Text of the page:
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The supply elasticity at a point is the willingness to produce more or less after the price has changed (due to whatever reason?).

$$\mu_{Q,P}=\frac{\partial Q_S/Q_S}{\partial P/P}=\frac{\partial Q_S}{\partial P}\cdot\frac{P}{Q_S}$$

Where $Q_S$ is the quantity supply function, $P$ is the price. $\frac{P}{Q_S}$ is the current ratio (the one at the point of measurement or at equilibrium) of price to quantity.

Imagine there are three different suppliers with different supply functions $Q_1,Q_2,Q_3$ For low prices some suppliers won't be able to afford to produce so there will only be one supplier for example. for a certain range $(p_0,p_1]$ we can have that two firms are producing, and for $P\in(p_1,\infty)$ all three firms are producing.

In this example it just so happens that the aggregate supply function is continuous.

Say the equilibrium price is $p_1$ and the aggregate supply is $Q_S(p_1)=Q_1(p_1)+Q_2(p_2)$ (only two out of three firms produce for this price). If the slope of $Q_S$ is some number $\alpha$ at that point, (on the left, because on the right supplier 3 also produces and so the slope is different, say $\beta\ne\alpha$), then the supply elasticity is $\alpha\cdot \frac{p_1}{Q_1(p_1)+Q_2(p_1)}$.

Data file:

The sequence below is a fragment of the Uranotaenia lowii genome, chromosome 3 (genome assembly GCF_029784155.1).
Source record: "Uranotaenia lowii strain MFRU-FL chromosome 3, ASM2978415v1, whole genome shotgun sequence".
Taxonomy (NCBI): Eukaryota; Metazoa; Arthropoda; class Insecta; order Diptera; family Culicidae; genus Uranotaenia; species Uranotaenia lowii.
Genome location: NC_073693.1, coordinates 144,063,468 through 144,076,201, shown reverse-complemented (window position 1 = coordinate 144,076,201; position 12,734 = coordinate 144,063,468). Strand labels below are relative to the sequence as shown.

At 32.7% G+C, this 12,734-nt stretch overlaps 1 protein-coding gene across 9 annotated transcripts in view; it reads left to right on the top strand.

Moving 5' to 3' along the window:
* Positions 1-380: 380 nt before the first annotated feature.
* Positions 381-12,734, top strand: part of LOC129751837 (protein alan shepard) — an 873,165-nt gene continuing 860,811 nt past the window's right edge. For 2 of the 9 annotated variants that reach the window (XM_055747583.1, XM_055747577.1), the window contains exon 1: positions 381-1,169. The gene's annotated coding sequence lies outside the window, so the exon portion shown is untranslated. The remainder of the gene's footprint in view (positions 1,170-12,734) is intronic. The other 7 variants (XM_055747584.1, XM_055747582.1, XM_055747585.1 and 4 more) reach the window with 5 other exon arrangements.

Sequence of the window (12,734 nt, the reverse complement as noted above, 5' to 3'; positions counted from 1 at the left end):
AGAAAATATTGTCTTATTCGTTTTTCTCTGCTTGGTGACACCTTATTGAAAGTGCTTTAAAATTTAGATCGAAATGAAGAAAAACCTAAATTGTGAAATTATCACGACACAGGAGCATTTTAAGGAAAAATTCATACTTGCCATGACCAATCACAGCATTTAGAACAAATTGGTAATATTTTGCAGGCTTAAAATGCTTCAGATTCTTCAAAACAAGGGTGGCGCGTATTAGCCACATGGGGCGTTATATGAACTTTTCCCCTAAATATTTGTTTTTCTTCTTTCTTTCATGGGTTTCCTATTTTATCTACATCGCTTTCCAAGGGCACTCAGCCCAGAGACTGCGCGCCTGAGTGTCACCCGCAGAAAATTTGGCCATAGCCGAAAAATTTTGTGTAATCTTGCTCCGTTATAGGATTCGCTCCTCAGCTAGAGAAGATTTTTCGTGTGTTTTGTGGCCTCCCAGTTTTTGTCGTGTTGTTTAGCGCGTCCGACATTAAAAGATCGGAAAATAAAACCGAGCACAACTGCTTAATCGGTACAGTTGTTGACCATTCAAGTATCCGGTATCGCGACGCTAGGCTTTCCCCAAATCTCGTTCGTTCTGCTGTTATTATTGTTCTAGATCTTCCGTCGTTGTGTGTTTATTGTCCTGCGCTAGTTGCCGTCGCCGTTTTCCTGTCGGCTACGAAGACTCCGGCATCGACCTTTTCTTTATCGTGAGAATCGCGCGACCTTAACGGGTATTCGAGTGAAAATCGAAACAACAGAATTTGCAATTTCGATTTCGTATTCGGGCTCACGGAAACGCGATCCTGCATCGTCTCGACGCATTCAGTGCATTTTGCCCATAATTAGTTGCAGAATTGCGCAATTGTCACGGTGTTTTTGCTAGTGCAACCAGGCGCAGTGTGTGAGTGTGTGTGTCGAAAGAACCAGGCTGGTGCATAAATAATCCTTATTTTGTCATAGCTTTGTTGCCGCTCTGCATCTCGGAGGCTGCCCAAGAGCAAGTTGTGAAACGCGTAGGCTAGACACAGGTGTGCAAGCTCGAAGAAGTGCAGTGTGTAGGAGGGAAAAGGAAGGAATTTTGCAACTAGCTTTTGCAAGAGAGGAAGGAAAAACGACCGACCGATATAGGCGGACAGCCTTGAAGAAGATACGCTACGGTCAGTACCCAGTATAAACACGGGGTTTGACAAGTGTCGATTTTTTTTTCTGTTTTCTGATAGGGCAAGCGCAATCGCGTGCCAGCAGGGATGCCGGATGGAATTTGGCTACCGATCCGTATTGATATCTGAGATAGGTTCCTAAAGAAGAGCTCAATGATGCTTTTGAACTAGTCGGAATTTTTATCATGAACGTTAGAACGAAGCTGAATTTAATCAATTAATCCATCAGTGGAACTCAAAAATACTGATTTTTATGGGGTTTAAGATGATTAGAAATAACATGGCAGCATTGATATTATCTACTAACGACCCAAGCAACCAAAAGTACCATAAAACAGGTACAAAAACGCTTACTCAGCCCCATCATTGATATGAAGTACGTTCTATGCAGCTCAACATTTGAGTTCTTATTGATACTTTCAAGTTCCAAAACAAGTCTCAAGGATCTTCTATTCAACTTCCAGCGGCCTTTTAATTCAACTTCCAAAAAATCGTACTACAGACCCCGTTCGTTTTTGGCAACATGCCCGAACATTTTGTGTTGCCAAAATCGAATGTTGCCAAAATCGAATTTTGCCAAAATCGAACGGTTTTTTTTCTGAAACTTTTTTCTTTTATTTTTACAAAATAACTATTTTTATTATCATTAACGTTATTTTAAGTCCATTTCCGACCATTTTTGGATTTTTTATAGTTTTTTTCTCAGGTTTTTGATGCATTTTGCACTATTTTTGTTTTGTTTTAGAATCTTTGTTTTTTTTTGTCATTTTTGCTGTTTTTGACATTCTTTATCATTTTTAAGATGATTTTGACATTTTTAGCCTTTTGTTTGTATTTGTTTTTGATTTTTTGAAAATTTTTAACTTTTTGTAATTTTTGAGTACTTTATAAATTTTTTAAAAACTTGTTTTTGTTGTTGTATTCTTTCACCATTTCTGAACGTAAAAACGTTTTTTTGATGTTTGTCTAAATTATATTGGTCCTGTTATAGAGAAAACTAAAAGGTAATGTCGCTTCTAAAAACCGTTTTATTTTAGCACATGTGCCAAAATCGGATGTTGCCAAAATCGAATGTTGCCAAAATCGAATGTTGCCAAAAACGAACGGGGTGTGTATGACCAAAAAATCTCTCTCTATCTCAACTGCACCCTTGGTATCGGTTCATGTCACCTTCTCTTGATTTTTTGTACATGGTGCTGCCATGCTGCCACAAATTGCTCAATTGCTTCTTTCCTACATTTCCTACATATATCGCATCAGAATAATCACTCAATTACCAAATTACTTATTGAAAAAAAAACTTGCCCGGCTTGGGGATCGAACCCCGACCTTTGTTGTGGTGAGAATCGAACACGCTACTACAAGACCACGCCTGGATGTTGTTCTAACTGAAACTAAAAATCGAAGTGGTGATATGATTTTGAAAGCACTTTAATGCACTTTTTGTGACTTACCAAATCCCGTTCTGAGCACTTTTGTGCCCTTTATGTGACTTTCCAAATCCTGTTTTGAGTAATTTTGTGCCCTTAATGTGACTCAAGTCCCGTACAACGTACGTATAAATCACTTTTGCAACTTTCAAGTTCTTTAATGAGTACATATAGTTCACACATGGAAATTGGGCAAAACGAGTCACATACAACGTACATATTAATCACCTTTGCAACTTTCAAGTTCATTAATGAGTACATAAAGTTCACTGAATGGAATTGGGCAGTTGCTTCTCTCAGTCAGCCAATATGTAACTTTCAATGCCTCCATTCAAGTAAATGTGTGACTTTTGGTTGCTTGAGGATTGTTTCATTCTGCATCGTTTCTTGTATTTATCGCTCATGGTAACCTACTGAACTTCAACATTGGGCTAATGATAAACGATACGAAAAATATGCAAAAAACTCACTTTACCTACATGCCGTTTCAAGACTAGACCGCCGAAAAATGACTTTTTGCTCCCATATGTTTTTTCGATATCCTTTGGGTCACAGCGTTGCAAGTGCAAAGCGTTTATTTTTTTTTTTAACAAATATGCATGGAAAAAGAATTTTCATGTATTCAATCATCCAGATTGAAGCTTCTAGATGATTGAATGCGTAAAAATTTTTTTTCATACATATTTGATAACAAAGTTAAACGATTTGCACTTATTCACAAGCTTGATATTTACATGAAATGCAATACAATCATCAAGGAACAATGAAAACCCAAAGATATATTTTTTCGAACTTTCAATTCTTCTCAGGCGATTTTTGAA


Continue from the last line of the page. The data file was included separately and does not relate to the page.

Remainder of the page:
Since the slope on the right of $p_1$ is beta, and the aggregate supply function is continuous (that implies $Q_1(p_1)+Q_2(p_1)=Q_S(p_1)=\lim\limits_{p\rightarrow p_1\\p> p_1}Q_1(p)+Q_2(p)+Q_3(p)$) the supply elasticity is $$\beta\cdot \frac{p_1}{Q_1(p_1)+Q_2(p_1)+Q_3(p_1)}$$

Can the "right and left" elasticities be different in absolut value?

How should we understand a market where supply elasticity is not continuous at the equilibrium?

NB: if we had to impose that the elasticity has to be continuous that would be imposing $$Q_3(p_1)=\frac{(\beta-\alpha)(Q_1(p_1)+Q_2(p_1))}{\alpha}$$

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